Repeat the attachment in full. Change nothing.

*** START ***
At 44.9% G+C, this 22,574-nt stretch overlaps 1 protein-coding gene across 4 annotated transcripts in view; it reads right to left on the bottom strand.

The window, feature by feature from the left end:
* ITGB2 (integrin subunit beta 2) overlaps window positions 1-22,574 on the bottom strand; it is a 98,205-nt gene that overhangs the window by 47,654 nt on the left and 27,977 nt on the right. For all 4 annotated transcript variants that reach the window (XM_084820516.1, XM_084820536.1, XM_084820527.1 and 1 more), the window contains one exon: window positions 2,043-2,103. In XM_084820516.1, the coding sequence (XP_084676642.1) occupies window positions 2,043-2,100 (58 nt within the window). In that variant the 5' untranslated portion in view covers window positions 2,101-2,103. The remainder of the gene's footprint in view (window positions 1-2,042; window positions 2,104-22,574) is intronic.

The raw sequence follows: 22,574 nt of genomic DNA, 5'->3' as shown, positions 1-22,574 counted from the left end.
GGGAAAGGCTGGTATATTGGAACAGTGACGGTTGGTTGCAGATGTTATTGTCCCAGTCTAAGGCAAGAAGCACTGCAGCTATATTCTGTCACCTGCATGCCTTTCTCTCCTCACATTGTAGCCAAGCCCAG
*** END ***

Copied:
At 44.9% G+C, this 22,574-nt stretch overlaps 1 protein-coding gene across 4 annotated transcripts in view; it reads right to left on the bottom strand.

The window, feature by feature from the left end:
* ITGB2 (integrin subunit beta 2) overlaps window positions 1-22,574 on the bottom strand; it is a 98,205-nt gene that overhangs the window by 47,654 nt on the left and 27,977 nt on the right. For all 4 annotated transcript variants that reach the window (XM_084820516.1, XM_084820536.1, XM_084820527.1 and 1 more), the window contains one exon: window positions 2,043-2,103. In XM_084820516.1, the coding sequence (XP_084676642.1) occupies window positions 2,043-2,100 (58 nt within the window). In that variant the 5' untranslated portion in view covers window positions 2,101-2,103. The remainder of the gene's footprint in view (window positions 1-2,042; window positions 2,104-22,574) is intronic.

The raw sequence follows: 22,574 nt of genomic DNA, 5'->3' as shown, positions 1-22,574 counted from the left end.
GGGAAAGGCTGGTATATTGGAACAGTGACGGTTGGTTGCAGATGTTATTGTCCCAGTCTAAGGCAAGAAGCACTGCAGCTATATTCTGTCACCTGCATGCCTTTCTCTCCTCACATTGTAGCCAAGCCCAG